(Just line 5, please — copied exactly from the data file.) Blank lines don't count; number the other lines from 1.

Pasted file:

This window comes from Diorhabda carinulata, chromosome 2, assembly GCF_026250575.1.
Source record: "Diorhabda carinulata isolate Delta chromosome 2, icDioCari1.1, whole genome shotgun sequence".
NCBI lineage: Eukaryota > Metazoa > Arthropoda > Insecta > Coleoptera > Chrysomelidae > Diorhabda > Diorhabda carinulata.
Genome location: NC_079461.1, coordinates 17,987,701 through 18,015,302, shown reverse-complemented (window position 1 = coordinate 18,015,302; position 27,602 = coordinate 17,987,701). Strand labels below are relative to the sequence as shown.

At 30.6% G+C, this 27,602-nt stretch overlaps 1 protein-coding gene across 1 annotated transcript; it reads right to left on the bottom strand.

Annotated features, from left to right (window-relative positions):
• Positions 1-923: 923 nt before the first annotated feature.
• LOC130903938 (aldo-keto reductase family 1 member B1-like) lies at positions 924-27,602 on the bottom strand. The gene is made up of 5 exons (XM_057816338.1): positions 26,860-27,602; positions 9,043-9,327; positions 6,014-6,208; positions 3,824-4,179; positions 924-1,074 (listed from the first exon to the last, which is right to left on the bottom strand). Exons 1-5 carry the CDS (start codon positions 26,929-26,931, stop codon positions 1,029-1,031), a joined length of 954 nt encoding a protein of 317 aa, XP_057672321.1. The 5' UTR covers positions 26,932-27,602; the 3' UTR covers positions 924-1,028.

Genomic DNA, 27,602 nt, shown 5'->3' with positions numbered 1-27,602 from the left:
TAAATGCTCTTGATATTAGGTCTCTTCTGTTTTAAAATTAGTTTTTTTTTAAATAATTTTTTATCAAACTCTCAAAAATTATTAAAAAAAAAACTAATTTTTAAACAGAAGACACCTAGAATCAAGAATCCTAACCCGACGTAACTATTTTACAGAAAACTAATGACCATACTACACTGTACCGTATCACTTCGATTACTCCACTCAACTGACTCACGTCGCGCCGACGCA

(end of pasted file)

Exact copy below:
At 30.6% G+C, this 27,602-nt stretch overlaps 1 protein-coding gene across 1 annotated transcript; it reads right to left on the bottom strand.